Perhaps floored that a subsidiary of the state-owned Abu Dhabi Media, Image Nation, could be behind such a high-quality production as Promised Land, a new anti-fracking film written by and starring Matt Damon and John Krasinski, western bloggers are drawing conspiratorial connections between the production company and the Abu Dhabi National Oil Company.
The theory goes that Abu Dhabi financed the film, which was also produced by Focus Features and Participant Media, because if the fracking industry fails, western states will be forced to continue purchasing oil from OPEC (as if there was ever any risk that a single drop would go to waste.)
Abu Dhabi’s creative merit called into question
Because Abu Dhabi Media is chaired by his Excellency Mohamed Mubarak Al Mazrouei, who also reports to a member of the Supreme Petroleum Council of the Abu Dhabi National Oil Company and Crown Prince of Abu Dhabi, HH Sheikh Mohammed bin Zayed Al Nahyan, the film can’t possibly have creative merit.
Business Insider reports that the “movie was funded out of a $250 million “slate-based investment” formed in 2008 between Participant Media and Image Nation Abu Dhabi, in which both sides agreed to make 15-18 films using the capital from the investment fund. Participant Media, which is known for creating provocative and socially conscious films,” added via email that the investment covers all qualifying Participant narrative films regardless of genre or subject matter.”
Bear in mind that this same partnership produced “The Help,” a powerful critique of the relationships between African American maids and their employers (owners?) during the 1960s US civil rights movement. If Abu Dhabi were completely controlling the puppet strings of Image Nation, they couldn’t possibly have sanctioned this film since it draws attention to similar, often unhealthy relationships between wealthy Emiratis and their foreign employees.
The dangers of tracking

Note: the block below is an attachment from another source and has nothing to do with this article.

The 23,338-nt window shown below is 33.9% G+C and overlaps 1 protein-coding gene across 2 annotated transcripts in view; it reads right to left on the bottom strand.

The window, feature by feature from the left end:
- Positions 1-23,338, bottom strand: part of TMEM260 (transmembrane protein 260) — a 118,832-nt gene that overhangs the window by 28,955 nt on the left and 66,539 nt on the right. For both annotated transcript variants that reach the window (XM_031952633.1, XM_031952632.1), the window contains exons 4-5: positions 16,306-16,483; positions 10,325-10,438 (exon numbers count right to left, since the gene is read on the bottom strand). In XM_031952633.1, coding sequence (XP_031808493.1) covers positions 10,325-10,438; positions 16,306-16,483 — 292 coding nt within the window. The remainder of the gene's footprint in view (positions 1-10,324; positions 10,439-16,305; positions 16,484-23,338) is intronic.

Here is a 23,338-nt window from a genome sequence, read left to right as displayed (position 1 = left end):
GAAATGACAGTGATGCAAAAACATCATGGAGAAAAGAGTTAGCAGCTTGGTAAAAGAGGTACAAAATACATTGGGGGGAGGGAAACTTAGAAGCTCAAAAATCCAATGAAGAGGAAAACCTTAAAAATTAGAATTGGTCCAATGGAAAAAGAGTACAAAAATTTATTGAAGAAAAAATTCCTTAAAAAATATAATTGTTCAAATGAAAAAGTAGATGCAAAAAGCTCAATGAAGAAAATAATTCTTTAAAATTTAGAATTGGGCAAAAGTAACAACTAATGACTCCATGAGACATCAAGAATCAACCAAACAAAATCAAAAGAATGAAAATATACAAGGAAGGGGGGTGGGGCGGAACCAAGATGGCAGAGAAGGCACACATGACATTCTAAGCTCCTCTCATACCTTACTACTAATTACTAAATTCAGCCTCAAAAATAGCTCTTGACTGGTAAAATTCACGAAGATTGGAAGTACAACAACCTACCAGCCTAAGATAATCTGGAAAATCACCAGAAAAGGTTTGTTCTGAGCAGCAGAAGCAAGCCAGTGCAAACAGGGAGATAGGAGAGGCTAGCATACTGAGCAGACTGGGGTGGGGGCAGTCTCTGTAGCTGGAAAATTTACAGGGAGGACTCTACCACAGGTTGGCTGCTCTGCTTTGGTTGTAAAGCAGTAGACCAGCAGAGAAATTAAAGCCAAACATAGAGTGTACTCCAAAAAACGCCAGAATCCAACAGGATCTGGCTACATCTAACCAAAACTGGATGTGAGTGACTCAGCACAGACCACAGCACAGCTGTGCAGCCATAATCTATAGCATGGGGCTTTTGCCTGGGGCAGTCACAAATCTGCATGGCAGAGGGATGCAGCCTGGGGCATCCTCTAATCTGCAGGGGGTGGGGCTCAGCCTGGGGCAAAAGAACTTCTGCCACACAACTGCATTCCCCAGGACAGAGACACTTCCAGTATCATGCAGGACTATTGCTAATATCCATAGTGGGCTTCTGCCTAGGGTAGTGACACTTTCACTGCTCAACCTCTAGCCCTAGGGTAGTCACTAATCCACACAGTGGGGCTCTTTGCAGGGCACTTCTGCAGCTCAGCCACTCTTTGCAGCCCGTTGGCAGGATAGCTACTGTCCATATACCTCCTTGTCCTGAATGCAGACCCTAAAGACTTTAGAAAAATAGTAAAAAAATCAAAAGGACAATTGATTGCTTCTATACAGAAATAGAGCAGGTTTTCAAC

In the Promised Land, Matt Damon is a salesman for a natural gas company who heads into a small American town hit hard by economic crisis. The locals are beguiled by offers of money for their land, which will be subjected to a controversial method of natural gas extraction called hydraulic tracking.
This method not only requires about 1-8 million gallons of water per job but also uses up to 600 chemicals in 40,000 gallons of fracking fluid injected 10,000 feet into the ground through a drilled pipeline. More discussion about the environmental and social dangers associated with fracking can be found at a thedangersoffracking.com.
That an Arab film production company is capable of such a strong social criticism seems to be the real issue here. Are westerners so ignorant of the talents in this part of the world that they must instantly draw sinister connections when something remarkable is produced here?
Not only that, but Abu Dhabi’s environmental record, despite the Emirate’s reliance on fossil fuels for its wealth, has taken much larger strides in environmental progress than the United States.
Recall that while President Obama refused to reinstall Jimmy Carter’s solar panels on the White House roof, HH Mohammed bin Zayed bin Sultan Al Nahyan, the same connection used to substantiate these dubious conspiracy theories, crowned his court with a rooftop array of photovoltaic panels.
Spotlight on the real bad guys
Could it possibly be that Abu Dhabi creatives actually mean to condemn an environmentally destructive method of fossil fuel extraction? Could it be that some states evolve with the times? That what defined our past need not define our future?
Instead of promulgating slippery stereotypes that Gulf countries are oil-mad demons who will stop at nothing to get every last cent out of their oil, rather let the spotlight cast by Promised Land shine on the real bad guys: the frackers.
Image credit: Screengrab from Promised Land Trailer